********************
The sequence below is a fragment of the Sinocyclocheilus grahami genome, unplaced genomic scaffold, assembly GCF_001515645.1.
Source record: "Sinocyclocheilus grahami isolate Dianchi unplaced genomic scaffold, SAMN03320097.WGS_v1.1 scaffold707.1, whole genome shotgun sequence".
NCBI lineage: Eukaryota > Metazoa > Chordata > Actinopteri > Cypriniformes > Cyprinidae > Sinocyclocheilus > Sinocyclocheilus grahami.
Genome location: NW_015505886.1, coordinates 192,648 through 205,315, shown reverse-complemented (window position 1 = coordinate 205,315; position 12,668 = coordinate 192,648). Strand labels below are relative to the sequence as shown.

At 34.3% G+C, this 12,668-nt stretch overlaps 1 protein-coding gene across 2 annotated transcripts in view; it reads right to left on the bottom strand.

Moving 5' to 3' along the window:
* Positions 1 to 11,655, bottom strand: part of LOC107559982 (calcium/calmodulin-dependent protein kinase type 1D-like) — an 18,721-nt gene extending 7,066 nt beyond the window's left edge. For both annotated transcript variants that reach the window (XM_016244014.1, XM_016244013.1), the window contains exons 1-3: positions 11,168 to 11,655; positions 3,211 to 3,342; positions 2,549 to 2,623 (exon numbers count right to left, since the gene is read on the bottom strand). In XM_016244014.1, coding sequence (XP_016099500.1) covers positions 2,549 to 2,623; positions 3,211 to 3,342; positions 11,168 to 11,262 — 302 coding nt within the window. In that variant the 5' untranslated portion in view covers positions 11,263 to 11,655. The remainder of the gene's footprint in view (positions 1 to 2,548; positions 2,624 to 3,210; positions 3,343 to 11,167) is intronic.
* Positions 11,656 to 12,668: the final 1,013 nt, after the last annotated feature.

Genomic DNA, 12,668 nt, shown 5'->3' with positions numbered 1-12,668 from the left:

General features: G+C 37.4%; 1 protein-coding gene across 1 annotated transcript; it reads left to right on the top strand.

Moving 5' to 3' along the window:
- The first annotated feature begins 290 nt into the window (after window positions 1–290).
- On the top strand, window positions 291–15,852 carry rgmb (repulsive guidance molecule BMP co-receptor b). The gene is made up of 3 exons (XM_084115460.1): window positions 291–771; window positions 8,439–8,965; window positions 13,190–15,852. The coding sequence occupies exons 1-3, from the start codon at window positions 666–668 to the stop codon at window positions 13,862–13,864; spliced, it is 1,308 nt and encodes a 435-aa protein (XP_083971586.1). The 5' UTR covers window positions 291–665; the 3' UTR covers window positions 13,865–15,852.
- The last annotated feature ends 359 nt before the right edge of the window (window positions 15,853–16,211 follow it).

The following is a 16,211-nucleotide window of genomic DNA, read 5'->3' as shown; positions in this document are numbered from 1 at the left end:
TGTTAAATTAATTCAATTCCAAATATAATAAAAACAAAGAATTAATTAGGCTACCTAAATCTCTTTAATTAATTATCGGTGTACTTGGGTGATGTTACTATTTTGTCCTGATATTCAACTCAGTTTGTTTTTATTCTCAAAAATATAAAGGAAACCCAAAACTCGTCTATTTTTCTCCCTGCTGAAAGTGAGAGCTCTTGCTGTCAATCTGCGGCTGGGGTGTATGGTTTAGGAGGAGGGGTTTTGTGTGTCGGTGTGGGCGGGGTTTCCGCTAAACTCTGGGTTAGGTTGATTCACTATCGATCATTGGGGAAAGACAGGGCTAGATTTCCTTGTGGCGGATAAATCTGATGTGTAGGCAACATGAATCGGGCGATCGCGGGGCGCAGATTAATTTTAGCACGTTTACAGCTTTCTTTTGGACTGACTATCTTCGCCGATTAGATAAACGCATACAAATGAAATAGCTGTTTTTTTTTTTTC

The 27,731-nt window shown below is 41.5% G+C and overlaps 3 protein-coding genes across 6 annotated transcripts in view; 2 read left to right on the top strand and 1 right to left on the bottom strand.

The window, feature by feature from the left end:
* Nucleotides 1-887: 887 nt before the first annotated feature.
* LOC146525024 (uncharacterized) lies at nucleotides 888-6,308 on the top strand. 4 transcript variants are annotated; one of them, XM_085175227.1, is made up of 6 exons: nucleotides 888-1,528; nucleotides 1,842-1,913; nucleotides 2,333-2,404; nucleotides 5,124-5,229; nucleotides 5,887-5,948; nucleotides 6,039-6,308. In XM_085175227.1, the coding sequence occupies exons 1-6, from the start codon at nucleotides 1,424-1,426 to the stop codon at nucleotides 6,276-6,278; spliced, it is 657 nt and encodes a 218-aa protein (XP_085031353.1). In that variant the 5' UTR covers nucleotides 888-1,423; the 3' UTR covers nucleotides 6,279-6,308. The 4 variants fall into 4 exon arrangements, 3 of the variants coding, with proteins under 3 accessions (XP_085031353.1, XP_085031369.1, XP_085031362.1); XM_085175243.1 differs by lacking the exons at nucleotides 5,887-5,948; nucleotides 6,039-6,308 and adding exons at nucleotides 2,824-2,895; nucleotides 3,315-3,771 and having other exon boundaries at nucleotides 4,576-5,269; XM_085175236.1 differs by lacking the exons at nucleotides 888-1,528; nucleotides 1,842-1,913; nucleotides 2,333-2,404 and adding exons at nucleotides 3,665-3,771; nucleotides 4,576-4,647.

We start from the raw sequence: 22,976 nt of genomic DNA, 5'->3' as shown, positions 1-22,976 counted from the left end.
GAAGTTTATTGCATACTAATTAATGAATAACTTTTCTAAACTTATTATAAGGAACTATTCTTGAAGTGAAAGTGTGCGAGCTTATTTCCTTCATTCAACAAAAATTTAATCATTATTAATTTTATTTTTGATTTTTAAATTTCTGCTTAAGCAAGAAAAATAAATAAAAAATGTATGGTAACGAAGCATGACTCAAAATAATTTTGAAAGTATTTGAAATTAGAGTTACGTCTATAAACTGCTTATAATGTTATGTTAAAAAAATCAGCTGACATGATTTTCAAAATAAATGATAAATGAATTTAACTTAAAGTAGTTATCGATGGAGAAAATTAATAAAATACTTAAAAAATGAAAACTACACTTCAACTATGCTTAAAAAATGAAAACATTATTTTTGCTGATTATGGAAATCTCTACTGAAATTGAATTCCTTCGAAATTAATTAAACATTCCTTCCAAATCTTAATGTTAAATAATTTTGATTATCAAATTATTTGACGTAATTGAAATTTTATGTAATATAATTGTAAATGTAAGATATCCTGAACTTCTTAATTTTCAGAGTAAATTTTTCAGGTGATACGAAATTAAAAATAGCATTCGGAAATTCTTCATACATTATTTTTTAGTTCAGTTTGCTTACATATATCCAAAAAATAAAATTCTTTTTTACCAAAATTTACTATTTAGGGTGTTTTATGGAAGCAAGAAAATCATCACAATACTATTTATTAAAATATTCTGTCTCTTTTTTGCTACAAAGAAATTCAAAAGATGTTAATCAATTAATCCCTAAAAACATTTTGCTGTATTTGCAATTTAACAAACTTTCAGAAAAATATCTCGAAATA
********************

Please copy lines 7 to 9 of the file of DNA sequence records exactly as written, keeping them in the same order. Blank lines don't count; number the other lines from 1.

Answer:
* Positions 1 to 11,655, bottom strand: part of LOC107559982 (calcium/calmodulin-dependent protein kinase type 1D-like) — an 18,721-nt gene extending 7,066 nt beyond the window's left edge. For both annotated transcript variants that reach the window (XM_016244014.1, XM_016244013.1), the window contains exons 1-3: positions 11,168 to 11,655; positions 3,211 to 3,342; positions 2,549 to 2,623 (exon numbers count right to left, since the gene is read on the bottom strand). In XM_016244014.1, coding sequence (XP_016099500.1) covers positions 2,549 to 2,623; positions 3,211 to 3,342; positions 11,168 to 11,262 — 302 coding nt within the window. In that variant the 5' untranslated portion in view covers positions 11,263 to 11,655. The remainder of the gene's footprint in view (positions 1 to 2,548; positions 2,624 to 3,210; positions 3,343 to 11,167) is intronic.
* Positions 11,656 to 12,668: the final 1,013 nt, after the last annotated feature.

Genomic DNA, 12,668 nt, shown 5'->3' with positions numbered 1-12,668 from the left: